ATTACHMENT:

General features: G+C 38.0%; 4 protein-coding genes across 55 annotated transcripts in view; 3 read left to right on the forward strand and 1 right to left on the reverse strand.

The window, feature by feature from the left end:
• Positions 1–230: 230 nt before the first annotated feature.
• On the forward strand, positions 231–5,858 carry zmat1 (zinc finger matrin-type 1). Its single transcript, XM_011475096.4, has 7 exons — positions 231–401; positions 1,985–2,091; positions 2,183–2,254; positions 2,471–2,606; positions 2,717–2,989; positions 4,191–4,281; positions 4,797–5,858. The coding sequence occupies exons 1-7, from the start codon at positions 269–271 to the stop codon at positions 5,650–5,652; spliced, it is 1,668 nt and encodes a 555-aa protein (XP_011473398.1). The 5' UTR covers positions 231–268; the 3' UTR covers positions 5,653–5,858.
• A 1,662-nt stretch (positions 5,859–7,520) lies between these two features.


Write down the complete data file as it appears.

General features: G+C 38.0%; 4 protein-coding genes across 55 annotated transcripts in view; 3 read left to right on the forward strand and 1 right to left on the reverse strand.

The window, feature by feature from the left end:
• Positions 1–230: 230 nt before the first annotated feature.
• On the forward strand, positions 231–5,858 carry zmat1 (zinc finger matrin-type 1). Its single transcript, XM_011475096.4, has 7 exons — positions 231–401; positions 1,985–2,091; positions 2,183–2,254; positions 2,471–2,606; positions 2,717–2,989; positions 4,191–4,281; positions 4,797–5,858. The coding sequence occupies exons 1-7, from the start codon at positions 269–271 to the stop codon at positions 5,650–5,652; spliced, it is 1,668 nt and encodes a 555-aa protein (XP_011473398.1). The 5' UTR covers positions 231–268; the 3' UTR covers positions 5,653–5,858.
• A 1,662-nt stretch (positions 5,859–7,520) lies between these two features.